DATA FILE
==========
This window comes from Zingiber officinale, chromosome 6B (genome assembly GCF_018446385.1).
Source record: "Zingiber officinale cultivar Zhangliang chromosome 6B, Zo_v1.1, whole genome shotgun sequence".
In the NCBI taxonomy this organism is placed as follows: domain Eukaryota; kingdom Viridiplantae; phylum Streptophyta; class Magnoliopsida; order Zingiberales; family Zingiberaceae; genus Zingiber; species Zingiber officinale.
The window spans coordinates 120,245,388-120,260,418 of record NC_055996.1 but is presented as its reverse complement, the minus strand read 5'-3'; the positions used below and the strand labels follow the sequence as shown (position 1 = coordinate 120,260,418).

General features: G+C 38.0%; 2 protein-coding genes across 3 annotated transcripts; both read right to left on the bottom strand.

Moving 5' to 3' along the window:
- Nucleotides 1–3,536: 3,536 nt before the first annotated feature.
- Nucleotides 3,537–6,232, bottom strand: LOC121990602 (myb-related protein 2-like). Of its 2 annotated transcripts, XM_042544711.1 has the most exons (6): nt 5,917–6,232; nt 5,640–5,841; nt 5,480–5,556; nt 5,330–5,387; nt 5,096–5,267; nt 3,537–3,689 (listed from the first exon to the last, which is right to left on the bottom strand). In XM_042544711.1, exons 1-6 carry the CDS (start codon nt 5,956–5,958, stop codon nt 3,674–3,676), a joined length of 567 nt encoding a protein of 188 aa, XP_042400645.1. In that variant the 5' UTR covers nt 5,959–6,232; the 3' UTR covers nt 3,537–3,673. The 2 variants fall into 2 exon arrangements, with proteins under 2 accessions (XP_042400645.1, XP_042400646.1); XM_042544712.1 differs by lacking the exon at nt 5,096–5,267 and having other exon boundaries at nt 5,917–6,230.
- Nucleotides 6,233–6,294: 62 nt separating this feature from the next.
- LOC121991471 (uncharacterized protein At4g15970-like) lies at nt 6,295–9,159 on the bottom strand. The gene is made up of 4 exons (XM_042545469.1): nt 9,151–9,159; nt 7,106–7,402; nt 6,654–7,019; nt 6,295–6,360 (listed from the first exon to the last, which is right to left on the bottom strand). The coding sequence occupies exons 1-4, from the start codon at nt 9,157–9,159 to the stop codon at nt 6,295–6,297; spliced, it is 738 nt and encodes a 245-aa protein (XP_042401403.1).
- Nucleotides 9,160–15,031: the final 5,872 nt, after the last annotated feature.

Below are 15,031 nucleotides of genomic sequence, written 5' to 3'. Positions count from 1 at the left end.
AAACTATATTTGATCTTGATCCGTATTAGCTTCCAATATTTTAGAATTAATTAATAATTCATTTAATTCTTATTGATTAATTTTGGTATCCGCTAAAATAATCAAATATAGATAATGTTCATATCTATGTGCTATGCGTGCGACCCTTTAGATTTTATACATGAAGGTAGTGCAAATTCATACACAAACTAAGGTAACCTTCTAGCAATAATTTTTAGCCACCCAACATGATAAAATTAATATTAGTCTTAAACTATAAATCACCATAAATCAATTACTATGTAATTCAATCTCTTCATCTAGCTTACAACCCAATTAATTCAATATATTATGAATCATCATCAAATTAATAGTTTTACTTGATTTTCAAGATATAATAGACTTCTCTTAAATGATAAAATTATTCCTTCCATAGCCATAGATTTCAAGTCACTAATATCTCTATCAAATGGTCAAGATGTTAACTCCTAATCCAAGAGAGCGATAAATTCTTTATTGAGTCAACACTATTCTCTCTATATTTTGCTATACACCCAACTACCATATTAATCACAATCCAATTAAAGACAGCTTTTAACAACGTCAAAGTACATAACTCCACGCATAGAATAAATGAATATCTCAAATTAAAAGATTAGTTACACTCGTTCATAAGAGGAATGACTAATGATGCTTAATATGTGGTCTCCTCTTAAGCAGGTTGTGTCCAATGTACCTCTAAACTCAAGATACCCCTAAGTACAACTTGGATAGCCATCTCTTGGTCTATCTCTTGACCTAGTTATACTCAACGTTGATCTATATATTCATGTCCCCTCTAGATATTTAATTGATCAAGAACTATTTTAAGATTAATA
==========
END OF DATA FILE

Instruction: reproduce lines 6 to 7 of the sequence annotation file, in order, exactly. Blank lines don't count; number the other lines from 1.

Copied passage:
Moving 5' to 3' along the window:
- Nucleotides 1–3,536: 3,536 nt before the first annotated feature.